Subject: Job search update
How are you? Hope all is well with you and your Dad. Just wanted to give you an update. So, I received a job offer and will be starting in another two weeks. I am super excited and nervous at the same time. This would not have happened without you. Thank you so much for the great services you offered.
Neisha successfully transitioned careers. How did she do it, with only internship-level experience? She used the language that was important to the public health space. What matters most in this space is community awareness and outreach engagement. Here is one example bullet point from her new resume.
OUTREACH MANAGEMENT & COMMUNITY AWARENESS: More than two years of experience educating and engaging the community; spearhead “Skin to Skin” initiative for new mothers; reached 90% of mothers who planned to bond with their newborns; collected and distributed100+ baby blankets; executed “Annual Back to School Health Fair”; seated 200+ community leaders, members, and children; conducted assessments and outreach; coordinated linkages.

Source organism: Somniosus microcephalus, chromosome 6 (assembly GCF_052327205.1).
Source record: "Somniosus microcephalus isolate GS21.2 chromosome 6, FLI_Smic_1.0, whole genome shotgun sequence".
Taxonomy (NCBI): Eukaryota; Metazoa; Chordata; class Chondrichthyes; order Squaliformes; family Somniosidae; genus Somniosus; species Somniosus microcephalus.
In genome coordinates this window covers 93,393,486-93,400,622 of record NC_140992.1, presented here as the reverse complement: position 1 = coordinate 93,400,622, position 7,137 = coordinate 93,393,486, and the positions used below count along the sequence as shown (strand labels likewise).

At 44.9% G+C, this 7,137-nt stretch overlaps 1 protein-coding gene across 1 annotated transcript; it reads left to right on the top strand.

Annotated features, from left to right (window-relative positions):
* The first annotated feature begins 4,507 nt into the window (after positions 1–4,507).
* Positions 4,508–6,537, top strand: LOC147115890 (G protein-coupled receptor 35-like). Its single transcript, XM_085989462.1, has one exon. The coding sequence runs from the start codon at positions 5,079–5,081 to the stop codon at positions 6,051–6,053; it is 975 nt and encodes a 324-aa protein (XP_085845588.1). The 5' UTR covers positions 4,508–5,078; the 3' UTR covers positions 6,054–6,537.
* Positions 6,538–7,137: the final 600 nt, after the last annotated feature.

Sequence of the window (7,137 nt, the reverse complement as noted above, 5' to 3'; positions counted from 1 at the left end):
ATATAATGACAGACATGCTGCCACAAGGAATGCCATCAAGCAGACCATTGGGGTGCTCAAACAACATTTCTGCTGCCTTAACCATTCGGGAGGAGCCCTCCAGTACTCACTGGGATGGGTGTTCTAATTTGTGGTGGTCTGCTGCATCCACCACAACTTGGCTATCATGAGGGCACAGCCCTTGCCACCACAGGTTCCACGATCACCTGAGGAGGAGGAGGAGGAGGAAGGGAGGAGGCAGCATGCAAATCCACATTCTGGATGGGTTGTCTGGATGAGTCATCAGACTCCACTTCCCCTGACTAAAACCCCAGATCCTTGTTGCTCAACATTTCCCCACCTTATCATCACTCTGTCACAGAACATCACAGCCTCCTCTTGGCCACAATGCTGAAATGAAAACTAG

Aside from highlighting target skills that speak the language of your prospective industry, you can also frame roles and job titles in terms that appeal to the new hiring manager’s interests.
As a resume writer who specializes in helping folks make career transitions, I could share stories like these all day. Another client effortlessly moved from working as a nanny to a role in corporate America. The list goes on. Brown Resumes exists to smooth your professional moves.
I do hope this article helped shift your perspective on speaking the language of your prospective industry and employer. All the skills and experiences you have accumulated up to this point make you unique and special. Figure out a way to sell that on your resume. Everyone wants something that is one of kind. Rare and exceptional. The moment something becomes rare, it gains value and persuasive power.